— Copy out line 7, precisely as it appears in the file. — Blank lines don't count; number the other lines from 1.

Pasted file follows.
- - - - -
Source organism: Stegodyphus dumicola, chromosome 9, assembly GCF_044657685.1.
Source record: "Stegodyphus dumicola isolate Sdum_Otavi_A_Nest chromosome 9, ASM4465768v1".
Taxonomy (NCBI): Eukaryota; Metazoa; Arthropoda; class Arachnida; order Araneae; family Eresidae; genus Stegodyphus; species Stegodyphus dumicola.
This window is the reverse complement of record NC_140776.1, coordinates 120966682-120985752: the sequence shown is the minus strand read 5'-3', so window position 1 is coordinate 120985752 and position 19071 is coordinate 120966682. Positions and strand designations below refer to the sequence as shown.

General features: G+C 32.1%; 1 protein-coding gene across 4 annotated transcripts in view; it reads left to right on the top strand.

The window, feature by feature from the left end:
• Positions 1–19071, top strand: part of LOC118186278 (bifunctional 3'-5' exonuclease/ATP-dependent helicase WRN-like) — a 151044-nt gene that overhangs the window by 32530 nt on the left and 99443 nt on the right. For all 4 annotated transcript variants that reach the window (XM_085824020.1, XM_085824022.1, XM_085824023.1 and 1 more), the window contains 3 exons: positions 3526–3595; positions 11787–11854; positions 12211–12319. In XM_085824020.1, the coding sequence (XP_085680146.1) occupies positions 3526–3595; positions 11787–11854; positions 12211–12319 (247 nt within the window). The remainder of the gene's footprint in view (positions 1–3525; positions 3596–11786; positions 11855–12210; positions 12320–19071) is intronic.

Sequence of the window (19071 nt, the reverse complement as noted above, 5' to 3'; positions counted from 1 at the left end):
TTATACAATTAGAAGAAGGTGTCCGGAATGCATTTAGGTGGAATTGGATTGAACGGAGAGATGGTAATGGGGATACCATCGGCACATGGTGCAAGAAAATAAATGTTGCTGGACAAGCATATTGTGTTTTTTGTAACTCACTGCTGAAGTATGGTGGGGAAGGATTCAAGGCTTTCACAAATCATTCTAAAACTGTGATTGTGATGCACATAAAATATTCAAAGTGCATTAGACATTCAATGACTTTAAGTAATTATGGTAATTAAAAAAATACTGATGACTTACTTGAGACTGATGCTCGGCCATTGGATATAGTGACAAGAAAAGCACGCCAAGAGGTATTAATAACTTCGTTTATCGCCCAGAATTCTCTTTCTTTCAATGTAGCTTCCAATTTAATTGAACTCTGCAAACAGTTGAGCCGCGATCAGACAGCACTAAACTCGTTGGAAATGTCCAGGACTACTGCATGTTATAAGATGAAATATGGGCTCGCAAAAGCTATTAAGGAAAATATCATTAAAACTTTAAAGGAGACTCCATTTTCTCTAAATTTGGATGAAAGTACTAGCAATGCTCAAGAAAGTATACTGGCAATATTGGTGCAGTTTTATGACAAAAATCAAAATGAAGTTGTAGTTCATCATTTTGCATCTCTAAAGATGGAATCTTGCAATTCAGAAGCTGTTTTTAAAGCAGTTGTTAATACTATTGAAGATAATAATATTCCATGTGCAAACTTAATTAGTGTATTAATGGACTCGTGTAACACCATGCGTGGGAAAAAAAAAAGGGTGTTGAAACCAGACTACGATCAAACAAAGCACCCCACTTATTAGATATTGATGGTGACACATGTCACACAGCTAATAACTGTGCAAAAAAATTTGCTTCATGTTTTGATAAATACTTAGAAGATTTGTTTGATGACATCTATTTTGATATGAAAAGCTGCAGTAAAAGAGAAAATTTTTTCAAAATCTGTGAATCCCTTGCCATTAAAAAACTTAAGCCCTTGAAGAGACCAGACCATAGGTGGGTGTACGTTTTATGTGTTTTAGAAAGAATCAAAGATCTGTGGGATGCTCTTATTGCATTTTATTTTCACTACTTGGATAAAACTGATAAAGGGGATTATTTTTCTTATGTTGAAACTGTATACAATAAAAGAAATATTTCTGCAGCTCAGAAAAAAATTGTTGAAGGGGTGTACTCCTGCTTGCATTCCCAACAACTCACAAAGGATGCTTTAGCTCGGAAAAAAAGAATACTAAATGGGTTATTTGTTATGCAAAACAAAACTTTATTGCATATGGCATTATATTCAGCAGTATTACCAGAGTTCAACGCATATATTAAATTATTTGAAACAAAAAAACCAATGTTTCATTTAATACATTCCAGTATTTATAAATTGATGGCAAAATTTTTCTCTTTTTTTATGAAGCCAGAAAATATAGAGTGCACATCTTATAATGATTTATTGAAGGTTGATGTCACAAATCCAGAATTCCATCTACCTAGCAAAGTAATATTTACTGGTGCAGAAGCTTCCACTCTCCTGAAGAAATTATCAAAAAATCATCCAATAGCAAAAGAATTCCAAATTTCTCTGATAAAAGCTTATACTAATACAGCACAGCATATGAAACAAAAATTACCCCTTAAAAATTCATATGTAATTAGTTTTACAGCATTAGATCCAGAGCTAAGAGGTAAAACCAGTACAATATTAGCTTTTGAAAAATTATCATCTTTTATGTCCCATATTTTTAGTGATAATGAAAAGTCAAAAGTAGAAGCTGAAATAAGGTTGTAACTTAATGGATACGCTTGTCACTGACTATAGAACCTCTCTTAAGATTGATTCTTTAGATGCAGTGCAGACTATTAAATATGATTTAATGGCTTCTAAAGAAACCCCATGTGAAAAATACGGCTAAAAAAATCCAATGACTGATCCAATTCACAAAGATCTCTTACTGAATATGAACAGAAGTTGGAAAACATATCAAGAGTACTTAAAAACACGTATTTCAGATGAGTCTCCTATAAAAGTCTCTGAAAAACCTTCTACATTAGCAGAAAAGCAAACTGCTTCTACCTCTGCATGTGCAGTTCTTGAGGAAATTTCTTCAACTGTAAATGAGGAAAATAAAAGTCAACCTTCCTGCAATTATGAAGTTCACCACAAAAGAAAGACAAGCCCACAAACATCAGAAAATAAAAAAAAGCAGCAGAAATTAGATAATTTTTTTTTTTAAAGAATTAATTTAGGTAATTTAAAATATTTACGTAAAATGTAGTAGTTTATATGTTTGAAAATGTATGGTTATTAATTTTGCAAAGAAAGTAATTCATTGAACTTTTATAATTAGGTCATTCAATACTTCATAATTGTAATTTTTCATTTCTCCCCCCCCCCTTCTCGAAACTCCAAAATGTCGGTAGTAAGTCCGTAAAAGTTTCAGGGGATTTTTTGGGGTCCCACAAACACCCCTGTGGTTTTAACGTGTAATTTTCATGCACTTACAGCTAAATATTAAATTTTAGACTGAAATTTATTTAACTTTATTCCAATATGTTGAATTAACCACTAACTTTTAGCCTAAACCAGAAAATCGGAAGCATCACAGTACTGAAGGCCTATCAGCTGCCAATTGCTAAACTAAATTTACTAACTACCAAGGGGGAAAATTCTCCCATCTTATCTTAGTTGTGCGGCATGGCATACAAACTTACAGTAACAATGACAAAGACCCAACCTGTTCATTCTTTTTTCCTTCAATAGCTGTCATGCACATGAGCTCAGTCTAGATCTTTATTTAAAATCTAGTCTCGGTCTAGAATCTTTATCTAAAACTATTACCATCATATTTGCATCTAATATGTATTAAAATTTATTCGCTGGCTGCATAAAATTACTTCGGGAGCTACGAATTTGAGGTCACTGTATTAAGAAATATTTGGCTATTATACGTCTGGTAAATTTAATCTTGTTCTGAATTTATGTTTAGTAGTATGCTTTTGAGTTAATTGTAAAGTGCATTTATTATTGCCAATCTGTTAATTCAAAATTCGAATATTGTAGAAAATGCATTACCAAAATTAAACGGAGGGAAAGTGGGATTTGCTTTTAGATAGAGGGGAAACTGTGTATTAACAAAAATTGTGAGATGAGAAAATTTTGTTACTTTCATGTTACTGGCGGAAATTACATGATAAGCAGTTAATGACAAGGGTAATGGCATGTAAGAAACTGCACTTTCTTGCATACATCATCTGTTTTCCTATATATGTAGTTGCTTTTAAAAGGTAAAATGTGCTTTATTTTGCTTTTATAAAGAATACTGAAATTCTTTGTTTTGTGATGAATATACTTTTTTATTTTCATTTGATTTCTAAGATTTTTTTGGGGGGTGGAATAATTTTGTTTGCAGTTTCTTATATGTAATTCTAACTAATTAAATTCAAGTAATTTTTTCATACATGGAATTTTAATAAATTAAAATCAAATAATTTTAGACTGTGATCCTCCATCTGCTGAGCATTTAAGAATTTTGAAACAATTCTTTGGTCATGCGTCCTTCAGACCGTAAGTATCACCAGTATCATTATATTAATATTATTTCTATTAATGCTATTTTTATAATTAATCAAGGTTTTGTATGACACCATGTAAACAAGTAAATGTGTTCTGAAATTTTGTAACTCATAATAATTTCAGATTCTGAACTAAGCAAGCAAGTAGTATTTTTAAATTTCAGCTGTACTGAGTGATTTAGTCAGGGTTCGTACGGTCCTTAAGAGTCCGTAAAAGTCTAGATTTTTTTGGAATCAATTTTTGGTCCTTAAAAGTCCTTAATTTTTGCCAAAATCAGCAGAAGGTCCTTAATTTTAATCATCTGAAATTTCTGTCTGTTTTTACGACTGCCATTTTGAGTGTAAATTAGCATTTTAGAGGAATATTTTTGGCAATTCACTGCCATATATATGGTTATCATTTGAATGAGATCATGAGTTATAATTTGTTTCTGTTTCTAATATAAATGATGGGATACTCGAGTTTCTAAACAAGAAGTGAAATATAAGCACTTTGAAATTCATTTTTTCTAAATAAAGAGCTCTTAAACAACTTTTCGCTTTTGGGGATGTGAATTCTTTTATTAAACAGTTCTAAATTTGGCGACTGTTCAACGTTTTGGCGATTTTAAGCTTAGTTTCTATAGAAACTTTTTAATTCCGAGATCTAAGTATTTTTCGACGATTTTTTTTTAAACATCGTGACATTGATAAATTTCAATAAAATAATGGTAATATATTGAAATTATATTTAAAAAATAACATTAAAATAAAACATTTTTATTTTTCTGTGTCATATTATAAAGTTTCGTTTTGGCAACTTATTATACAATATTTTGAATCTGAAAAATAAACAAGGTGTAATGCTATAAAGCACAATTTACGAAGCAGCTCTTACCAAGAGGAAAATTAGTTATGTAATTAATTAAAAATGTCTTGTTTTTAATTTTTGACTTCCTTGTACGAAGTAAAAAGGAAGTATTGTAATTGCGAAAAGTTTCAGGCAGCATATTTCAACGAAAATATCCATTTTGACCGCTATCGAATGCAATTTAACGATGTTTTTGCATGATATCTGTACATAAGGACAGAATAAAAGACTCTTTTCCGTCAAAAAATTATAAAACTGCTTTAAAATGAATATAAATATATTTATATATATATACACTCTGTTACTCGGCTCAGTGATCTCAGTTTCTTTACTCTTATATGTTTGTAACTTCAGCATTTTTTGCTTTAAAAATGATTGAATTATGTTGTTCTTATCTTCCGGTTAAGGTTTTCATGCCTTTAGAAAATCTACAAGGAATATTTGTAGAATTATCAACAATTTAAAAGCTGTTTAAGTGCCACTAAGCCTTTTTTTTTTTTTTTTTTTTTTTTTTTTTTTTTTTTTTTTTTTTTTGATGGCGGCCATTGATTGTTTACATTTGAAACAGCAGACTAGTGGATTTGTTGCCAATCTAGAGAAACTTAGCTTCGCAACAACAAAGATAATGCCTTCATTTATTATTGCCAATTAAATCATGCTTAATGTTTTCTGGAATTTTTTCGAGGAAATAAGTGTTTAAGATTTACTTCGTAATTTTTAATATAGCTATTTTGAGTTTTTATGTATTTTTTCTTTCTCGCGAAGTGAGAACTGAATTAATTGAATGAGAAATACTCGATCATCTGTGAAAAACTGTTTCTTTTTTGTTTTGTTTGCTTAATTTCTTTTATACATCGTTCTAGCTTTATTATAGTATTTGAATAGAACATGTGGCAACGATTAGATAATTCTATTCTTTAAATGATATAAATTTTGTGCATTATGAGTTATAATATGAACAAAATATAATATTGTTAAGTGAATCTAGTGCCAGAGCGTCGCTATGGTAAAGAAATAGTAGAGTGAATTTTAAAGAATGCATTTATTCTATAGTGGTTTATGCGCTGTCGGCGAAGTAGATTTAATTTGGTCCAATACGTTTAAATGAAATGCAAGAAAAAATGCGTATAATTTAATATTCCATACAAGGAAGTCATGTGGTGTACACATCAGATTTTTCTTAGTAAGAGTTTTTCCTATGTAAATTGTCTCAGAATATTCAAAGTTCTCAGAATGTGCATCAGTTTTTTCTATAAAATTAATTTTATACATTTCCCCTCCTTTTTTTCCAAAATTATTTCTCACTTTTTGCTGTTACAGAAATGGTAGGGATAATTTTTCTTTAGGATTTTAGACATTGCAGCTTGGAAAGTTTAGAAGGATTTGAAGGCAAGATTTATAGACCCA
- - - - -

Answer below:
• Positions 1–19071, top strand: part of LOC118186278 (bifunctional 3'-5' exonuclease/ATP-dependent helicase WRN-like) — a 151044-nt gene that overhangs the window by 32530 nt on the left and 99443 nt on the right. For all 4 annotated transcript variants that reach the window (XM_085824020.1, XM_085824022.1, XM_085824023.1 and 1 more), the window contains 3 exons: positions 3526–3595; positions 11787–11854; positions 12211–12319. In XM_085824020.1, the coding sequence (XP_085680146.1) occupies positions 3526–3595; positions 11787–11854; positions 12211–12319 (247 nt within the window). The remainder of the gene's footprint in view (positions 1–3525; positions 3596–11786; positions 11855–12210; positions 12320–19071) is intronic.